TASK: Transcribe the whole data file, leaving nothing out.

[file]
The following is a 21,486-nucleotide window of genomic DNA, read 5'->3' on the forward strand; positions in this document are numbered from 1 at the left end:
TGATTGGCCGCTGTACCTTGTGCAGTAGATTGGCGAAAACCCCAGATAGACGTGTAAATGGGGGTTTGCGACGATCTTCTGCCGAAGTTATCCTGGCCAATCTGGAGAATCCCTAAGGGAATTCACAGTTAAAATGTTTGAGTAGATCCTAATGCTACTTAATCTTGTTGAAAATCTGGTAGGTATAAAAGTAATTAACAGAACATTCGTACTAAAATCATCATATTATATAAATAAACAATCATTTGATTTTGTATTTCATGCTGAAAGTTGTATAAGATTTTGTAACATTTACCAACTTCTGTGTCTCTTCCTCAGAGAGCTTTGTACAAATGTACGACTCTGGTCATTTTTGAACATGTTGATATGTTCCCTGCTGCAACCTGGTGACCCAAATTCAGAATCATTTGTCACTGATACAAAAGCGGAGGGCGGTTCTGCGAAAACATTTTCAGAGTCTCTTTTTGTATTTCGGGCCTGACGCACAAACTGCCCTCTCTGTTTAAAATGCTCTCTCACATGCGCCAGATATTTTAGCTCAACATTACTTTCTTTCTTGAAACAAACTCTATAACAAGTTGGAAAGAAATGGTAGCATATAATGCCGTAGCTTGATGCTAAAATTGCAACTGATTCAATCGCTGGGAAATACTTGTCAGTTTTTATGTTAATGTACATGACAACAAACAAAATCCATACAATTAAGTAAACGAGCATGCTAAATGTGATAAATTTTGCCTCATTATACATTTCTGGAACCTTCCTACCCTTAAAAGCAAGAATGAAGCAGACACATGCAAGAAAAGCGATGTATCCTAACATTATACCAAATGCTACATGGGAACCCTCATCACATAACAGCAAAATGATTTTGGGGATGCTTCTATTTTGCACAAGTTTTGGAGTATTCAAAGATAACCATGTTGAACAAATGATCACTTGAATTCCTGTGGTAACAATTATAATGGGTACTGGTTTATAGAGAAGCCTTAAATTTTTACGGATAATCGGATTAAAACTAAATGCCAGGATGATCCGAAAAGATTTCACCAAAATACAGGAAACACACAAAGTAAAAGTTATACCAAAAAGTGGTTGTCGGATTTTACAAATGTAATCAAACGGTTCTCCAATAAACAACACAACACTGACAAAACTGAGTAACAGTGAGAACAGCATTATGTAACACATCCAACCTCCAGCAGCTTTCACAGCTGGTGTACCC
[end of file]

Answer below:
The following is a 21,486-nucleotide window of genomic DNA, read 5'->3' on the forward strand; positions in this document are numbered from 1 at the left end:
TGATTGGCCGCTGTACCTTGTGCAGTAGATTGGCGAAAACCCCAGATAGACGTGTAAATGGGGGTTTGCGACGATCTTCTGCCGAAGTTATCCTGGCCAATCTGGAGAATCCCTAAGGGAATTCACAGTTAAAATGTTTGAGTAGATCCTAATGCTACTTAATCTTGTTGAAAATCTGGTAGGTATAAAAGTAATTAACAGAACATTCGTACTAAAATCATCATATTATATAAATAAACAATCATTTGATTTTGTATTTCATGCTGAAAGTTGTATAAGATTTTGTAACATTTACCAACTTCTGTGTCTCTTCCTCAGAGAGCTTTGTACAAATGTACGACTCTGGTCATTTTTGAACATGTTGATATGTTCCCTGCTGCAACCTGGTGACCCAAATTCAGAATCATTTGTCACTGATACAAAAGCGGAGGGCGGTTCTGCGAAAACATTTTCAGAGTCTCTTTTTGTATTTCGGGCCTGACGCACAAACTGCCCTCTCTGTTTAAAATGCTCTCTCACATGCGCCAGATATTTTAGCTCAACATTACTTTCTTTCTTGAAACAAACTCTATAACAAGTTGGAAAGAAATGGTAGCATATAATGCCGTAGCTTGATGCTAAAATTGCAACTGATTCAATCGCTGGGAAATACTTGTCAGTTTTTATGTTAATGTACATGACAACAAACAAAATCCATACAATTAAGTAAACGAGCATGCTAAATGTGATAAATTTTGCCTCATTATACATTTCTGGAACCTTCCTACCCTTAAAAGCAAGAATGAAGCAGACACATGCAAGAAAAGCGATGTATCCTAACATTATACCAAATGCTACATGGGAACCCTCATCACATAACAGCAAAATGATTTTGGGGATGCTTCTATTTTGCACAAGTTTTGGAGTATTCAAAGATAACCATGTTGAACAAATGATCACTTGAATTCCTGTGGTAACAATTATAATGGGTACTGGTTTATAGAGAAGCCTTAAATTTTTACGGATAATCGGATTAAAACTAAATGCCAGGATGATCCGAAAAGATTTCACCAAAATACAGGAAACACACAAAGTAAAAGTTATACCAAAAAGTGGTTGTCGGATTTTACAAATGTAATCAAACGGTTCTCCAATAAACAACACAACACTGACAAAACTGAGTAACAGTGAGAACAGCATTATGTAACACATCCAACCTCCAGCAGCTTTCACAGCTGGTGTACCC